My new friends' apartment was on North Esplanade in the Hollywood Hills. I gazed in awe at the arched entrance leading to a large courtyard. Palm trees lined the street, and exotic flowers were in full bloom everywhere I looked. Each apartment had a private entrance, and came completely furnished, with a cleaning lady who came once a week.

Eleanor and Helen worked in offices at Disneyland. They insisted I take some time to become acquainted with California before starting a new job, but I was eager to settle into my new life. I wanted to try something different from data processing, but soon I discovered that the pay in other jobs was not enough to handle my share of the expenses. We had each agreed to contribute fifty dollars a week to cover rent, food, and telephone expenses. So I arranged an interview at Lockheed Aircraft, presented my letter of recommendation from Chrysler's, and was hired on the spot.

I loved California. Just walking down the street was a new experience. Perfect strangers would smile and say hello as we passed each other, and people were so kind, friendly and helpful.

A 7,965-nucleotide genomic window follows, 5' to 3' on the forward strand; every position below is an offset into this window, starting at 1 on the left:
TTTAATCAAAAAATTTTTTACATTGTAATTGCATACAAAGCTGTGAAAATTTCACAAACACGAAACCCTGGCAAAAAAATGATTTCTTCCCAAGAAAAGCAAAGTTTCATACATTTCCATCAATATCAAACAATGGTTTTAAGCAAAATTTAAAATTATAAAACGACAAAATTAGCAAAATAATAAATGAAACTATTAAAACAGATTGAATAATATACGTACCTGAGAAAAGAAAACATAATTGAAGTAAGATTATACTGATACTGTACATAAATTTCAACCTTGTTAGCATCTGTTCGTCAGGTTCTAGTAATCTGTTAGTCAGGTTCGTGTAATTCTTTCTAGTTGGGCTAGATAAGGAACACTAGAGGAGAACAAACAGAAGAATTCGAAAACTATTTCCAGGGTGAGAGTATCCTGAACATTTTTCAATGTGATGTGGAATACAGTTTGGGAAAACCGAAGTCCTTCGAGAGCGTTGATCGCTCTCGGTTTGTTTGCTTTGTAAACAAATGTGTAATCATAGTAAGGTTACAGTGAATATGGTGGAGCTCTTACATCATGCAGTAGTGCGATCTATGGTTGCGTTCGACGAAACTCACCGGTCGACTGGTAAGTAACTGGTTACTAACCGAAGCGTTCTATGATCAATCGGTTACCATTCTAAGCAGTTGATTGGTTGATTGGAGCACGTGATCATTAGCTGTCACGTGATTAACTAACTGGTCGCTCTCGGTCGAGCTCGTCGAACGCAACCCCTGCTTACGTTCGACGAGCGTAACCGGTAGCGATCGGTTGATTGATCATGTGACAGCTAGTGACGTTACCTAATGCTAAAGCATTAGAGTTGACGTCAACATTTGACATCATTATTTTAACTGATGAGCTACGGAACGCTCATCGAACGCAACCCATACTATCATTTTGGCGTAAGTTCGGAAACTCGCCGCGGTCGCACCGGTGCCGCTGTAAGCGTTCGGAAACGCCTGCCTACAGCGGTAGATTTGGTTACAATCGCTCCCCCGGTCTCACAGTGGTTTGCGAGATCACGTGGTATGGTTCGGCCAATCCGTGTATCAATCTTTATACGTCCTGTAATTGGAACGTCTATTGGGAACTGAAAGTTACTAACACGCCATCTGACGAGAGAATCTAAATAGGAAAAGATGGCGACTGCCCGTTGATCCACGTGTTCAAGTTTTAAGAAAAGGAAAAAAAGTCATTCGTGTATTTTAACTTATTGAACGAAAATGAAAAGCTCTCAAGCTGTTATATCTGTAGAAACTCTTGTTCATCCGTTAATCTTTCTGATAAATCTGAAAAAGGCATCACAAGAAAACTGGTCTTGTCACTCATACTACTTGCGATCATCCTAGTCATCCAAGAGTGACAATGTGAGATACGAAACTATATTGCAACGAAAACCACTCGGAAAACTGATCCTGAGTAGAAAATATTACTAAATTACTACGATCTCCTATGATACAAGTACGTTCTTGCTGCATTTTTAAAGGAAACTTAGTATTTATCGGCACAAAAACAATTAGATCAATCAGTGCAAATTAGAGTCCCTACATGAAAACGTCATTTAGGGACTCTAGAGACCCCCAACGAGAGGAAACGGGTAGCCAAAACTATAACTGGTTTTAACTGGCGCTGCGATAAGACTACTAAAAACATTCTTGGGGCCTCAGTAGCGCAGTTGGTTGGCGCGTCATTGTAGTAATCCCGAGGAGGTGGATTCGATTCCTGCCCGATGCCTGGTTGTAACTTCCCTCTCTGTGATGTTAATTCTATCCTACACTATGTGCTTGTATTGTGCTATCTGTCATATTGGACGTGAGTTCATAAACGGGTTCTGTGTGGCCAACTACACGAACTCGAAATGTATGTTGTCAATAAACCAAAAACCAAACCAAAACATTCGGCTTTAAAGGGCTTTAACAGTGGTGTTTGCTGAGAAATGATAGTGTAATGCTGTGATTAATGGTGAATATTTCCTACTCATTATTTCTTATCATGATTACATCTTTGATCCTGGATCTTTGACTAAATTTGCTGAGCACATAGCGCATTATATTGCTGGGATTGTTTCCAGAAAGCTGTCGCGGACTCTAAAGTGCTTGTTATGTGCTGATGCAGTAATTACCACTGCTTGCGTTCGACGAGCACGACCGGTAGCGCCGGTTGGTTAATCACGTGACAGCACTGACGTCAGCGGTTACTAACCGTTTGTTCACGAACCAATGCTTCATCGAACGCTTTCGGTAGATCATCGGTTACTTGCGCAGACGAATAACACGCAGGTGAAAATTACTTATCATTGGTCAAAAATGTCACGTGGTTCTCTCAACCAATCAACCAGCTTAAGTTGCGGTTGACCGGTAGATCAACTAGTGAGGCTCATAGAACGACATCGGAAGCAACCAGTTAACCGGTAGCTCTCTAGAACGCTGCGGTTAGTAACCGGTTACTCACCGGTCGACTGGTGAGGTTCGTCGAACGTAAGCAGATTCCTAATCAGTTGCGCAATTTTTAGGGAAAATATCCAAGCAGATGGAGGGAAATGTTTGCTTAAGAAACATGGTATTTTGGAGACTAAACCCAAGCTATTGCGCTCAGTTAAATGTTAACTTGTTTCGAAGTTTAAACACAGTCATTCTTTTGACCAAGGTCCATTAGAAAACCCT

In May of 1944 Mom wanted to come and visit but had no money for the trip, so I cashed in my return ticket (my insurance in case things didn't work out) and sent her the money. She too loved California, and kept putting off her return to Michigan. Then I received a telegram from my former boss at Chrysler's, saying that a job was waiting for me if I would just come back. I began to feel pressured from all sides. Mom had been with us for a month and I felt such an extended visit wasn't fair to Eleanor and Helen; and there was my Dad back in Michigan alone; and Chrysler's needed me in the new department they were forming, so I gave notice at Lockheed, Mom went home, and I followed her home two weeks later.